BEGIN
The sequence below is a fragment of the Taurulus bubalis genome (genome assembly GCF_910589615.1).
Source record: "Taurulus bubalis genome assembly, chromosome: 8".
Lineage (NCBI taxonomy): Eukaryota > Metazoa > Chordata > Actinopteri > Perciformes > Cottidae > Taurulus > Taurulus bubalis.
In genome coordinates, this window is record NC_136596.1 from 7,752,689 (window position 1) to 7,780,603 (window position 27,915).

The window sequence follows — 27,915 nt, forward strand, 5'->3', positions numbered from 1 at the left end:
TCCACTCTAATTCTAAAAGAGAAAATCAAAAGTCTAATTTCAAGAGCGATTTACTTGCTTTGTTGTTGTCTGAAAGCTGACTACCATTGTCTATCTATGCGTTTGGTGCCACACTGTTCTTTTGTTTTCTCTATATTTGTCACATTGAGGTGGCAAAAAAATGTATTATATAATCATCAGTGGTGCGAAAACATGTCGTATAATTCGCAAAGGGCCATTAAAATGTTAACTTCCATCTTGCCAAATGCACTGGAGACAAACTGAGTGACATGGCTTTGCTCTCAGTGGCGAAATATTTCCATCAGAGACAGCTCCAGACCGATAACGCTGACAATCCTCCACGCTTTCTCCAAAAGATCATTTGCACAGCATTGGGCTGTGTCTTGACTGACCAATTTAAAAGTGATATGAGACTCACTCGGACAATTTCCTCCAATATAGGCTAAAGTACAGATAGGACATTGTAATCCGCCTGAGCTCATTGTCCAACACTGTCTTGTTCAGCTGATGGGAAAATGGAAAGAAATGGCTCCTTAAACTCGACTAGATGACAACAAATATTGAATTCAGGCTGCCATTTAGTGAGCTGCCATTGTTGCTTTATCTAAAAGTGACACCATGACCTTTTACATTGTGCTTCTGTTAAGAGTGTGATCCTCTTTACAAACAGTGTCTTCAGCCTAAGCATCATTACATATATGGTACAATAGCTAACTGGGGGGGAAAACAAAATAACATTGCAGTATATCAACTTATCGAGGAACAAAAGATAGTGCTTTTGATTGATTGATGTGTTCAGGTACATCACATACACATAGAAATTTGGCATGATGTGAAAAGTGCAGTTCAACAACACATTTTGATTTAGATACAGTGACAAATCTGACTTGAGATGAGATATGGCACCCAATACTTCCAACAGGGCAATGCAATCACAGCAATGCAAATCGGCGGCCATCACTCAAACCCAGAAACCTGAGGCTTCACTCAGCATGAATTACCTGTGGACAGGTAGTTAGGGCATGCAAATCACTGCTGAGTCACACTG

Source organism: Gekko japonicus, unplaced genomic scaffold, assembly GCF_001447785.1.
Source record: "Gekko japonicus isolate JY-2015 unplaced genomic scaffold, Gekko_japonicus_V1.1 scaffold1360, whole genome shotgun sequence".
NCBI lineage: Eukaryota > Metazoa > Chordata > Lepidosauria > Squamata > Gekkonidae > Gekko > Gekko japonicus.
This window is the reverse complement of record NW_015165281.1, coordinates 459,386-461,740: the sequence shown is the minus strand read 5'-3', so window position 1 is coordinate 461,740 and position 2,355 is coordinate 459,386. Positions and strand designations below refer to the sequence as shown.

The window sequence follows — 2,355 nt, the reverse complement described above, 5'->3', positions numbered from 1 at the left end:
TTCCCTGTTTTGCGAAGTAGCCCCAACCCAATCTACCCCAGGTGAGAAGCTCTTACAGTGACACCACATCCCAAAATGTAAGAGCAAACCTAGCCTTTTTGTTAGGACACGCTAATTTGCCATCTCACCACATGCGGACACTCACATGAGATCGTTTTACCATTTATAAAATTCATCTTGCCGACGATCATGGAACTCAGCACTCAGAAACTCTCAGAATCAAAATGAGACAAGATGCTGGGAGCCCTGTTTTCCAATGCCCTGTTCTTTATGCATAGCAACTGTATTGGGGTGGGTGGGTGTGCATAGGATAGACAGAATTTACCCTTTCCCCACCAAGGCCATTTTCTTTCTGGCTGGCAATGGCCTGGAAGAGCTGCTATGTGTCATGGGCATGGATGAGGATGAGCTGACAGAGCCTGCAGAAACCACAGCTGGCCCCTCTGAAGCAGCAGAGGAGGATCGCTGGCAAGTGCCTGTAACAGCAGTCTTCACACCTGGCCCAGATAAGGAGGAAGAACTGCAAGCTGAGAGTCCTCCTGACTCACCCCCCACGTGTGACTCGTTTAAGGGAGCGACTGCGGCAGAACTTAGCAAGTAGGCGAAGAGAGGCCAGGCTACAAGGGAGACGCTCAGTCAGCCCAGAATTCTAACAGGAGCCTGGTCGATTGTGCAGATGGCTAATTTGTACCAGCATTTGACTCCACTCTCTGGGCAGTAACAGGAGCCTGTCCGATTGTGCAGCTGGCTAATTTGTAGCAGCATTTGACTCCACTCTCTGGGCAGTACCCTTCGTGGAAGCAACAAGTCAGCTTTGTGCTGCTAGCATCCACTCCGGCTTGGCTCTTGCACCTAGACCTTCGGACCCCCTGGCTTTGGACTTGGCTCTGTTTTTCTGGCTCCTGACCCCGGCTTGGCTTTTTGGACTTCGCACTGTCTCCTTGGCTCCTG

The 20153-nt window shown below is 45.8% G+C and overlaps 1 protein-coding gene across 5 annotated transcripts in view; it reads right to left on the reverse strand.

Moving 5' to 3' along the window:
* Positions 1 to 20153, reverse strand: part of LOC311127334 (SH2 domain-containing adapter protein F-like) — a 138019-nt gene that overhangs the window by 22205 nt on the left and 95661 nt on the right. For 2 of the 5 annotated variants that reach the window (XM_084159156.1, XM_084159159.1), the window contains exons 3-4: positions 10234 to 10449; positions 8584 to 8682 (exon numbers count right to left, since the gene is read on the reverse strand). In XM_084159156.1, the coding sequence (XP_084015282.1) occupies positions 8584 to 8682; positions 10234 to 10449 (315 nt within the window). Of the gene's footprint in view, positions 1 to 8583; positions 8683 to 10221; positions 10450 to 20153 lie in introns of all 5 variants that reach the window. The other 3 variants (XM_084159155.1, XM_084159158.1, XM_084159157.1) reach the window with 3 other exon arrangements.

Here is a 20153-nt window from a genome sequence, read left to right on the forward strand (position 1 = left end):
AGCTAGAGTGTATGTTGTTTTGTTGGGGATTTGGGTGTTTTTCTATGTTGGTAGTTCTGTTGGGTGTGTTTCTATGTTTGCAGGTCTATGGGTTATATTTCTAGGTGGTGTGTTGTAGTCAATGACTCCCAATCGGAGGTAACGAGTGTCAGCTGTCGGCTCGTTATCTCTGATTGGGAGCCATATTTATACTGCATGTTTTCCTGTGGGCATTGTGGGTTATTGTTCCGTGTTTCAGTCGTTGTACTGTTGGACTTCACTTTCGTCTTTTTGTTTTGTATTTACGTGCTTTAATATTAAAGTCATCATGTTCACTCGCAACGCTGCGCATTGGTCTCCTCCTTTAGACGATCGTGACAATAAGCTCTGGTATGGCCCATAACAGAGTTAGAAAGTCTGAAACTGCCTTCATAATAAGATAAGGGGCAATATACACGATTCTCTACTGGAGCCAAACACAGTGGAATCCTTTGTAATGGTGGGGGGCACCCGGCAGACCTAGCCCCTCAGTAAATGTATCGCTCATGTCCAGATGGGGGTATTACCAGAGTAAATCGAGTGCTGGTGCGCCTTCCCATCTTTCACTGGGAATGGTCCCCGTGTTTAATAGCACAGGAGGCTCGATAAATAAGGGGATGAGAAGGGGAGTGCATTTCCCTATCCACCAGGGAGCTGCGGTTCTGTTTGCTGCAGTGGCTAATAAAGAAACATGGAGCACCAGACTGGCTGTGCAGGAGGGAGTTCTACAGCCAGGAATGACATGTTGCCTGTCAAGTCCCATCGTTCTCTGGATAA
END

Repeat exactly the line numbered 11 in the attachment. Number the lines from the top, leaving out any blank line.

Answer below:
The window sequence follows — 2,355 nt, the reverse complement described above, 5'->3', positions numbered from 1 at the left end: